Marching along central London’s streets yesterday, in opposition to the so-called coalition’s forces storming towards Baghdad and pounding Iraqi cities with cruise missiles, one of the songs I heard swimming around the crowd at one point was the Strong/Whitfield Motown classic, ‘War‘:
War – huh! What is it good for? Absolutely nothing.
A fine song, and a fine chant for an anti-war march. But I’ve not been able to hear this lyric in quite the same way since reading this collection of essays from the French political anthropologist Pierre Clastres.
As fiercely independent in his thinking as the Yanomami Indians he so admires are in their living, Clastres’ style is an engaging balance between using the useful intellectual tools (jargon) of academia, and expressing his own temperament—often romantic, but never less than lucid and assured.
This volume represents an interesting cross-section of writings. There are personal accounts of Clastres’ time spent during the ’60s living with Yanomami Indians, deep in the Venezuelan Amazon. Reviews of important books, such as Marshall Sahlins’ Stone Age Economics and Ettore Biocca’s Yanoama, which also deal with Clastres’ prime concern are included. ‘Of Ethnocide’ is an excellent, inevitably troubling analysis of this abhorrent phenomena of cultural annihilation, which was largely named in response to the process of “civilising” Amazonian Indians, as the term ‘genocide’ was defined in response to Nazi attempts to physically eradicate the Jews. And a whole essay is devoted to methodically rubbishing Marxist anthropology, which is fun.
But Clastres’ core theory threads through all these writings, and is most forcefully expressed in the essays ‘Power in Primitive Societies’ (concise and to-the-point) and ‘Archaeology of Violence: War in Primitive Societies’ (extended and elaborative). And this theory is both compelling (to the anarchist in me) and troubling (to the pacifist in me).
A good starting point for understanding this theory is the reaction that the politically-correct may have to the use of the word “primitive”. The assumed implication here is that these people are “behind” us; a model of cultural evolution is seen to be implied wherein modern western culture is more advanced in a hierarchy of linear progress, and thus is “better”. Contrary to this, Clastres argues that most cultures referred to as “primitive” in fact choose their mode of living together. They are suspicious of any evolution of this social structure, hence the term “traditional cultures”—cultures whose social and religious laws are embedded in a sophisticated oral tradition traced back to “the ancestors”, mythical antecedents who are seen to originate the eternally repeating pattern of current society.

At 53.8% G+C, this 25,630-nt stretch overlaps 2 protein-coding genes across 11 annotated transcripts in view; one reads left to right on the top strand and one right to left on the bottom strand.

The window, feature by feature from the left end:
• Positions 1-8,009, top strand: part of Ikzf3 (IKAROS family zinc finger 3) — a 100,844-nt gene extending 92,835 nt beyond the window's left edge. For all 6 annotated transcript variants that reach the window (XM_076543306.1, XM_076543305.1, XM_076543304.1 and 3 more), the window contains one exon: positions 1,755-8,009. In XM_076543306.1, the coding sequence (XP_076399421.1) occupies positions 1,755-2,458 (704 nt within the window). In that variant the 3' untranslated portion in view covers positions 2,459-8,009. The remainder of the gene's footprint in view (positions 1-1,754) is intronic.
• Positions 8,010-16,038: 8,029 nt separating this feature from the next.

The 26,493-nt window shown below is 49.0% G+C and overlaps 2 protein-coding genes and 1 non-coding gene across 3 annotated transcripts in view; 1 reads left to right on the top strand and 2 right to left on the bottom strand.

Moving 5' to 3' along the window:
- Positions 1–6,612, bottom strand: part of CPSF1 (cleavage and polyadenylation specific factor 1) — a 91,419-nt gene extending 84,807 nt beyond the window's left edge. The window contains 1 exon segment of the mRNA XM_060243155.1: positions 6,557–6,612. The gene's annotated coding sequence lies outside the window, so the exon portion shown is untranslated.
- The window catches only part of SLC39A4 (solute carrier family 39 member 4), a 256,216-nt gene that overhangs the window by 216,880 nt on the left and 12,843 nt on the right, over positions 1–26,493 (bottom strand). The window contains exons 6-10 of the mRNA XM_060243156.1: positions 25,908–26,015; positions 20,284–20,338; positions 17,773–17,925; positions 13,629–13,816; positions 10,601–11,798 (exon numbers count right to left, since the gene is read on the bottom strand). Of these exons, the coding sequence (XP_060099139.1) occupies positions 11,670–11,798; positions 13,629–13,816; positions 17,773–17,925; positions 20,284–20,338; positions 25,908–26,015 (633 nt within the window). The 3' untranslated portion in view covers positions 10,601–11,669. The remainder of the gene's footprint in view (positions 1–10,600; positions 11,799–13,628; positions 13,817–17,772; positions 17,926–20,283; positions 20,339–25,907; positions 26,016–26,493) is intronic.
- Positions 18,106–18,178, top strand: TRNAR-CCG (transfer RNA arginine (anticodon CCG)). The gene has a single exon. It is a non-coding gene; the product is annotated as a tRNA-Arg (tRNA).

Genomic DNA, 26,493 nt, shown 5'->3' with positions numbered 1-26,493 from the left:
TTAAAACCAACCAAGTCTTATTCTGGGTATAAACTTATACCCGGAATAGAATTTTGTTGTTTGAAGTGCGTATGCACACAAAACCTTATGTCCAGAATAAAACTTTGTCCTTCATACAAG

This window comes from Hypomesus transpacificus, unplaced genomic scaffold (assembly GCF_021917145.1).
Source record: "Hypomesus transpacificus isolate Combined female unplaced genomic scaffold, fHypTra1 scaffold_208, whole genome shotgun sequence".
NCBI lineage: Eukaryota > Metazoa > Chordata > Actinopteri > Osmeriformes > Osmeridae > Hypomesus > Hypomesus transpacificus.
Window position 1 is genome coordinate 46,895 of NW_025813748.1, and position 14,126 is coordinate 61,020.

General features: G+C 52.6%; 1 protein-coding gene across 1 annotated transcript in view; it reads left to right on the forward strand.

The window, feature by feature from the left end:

This formulation, like all generalisations, contains its own prejudices, but let’s stick with Clastres here for a moment. What is this social structure that resists change, presumably well enough to have survived in some form from the palaeolithic to the present day (just)? And what is the change that is resisted? In short, the social structure is a society without a State. And the absence of a State is, in Clastres’ view, no accident. It is precisely the State that is resisted.
The State is defined by Clastres as “a separate organ of power”, that is, something that separates social power from society itself. Instead of collective self-government, society is split into Masters and Subjects, the Dominators and the Dominated. This split, Clastres argues, is seen, or felt, to be the prime evil by primitive societies, the beginning of the end for social egalitarianism and true democracy, to be warded off at all costs.
And how is the formation of the State resisted? In a word, war. Here we need to see that the nature of war itself changed along with the transformation of social modes. “Primitive” warfare is a different matter from “classical” or “modern” warfare. Drawing on Marshall Sahlin’s work, which showed that most primitive societies exist in a state of affluence—where a few hours’ work a day will suffice to provide all necessities, where economic surplus and profit are meaningless—Clastres argues that primitive war has little to do with competition for resources. The major resource apparently fought for among the Yanomami is women and children, but given that peaceful exchanges can also serve to ensure such genetic distribution, Clastres argues that something else is essential to primitive war: social autonomy and the self-determination of the social group.
My main block in understanding this fell when I looked at the typical unit of social grouping among the Yanomami: the village. Each village considers itself an autonomous entity. If its population surpasses a certain limit, a band will branch off into the jungle and form their own village. Thus, the social group is small enough that truly democratic decision-making can take place. Chiefs, according to Clastres, hold a very different position in primitive society to our kings or presidents. They are viewed with a degree of suspicion, constantly monitored by the collective for signs of personal ambition; the chief is strictly there to give voice to the community’s will, not to lead the community with his own will. Should a chief show signs of striving to amass personal power, he is quickly deposed. (Sometimes he is even killed, making me think there must be a study out there somewhere tracing a link between this phenomena and that of the sacrifice of the divine king in agricultural societies.)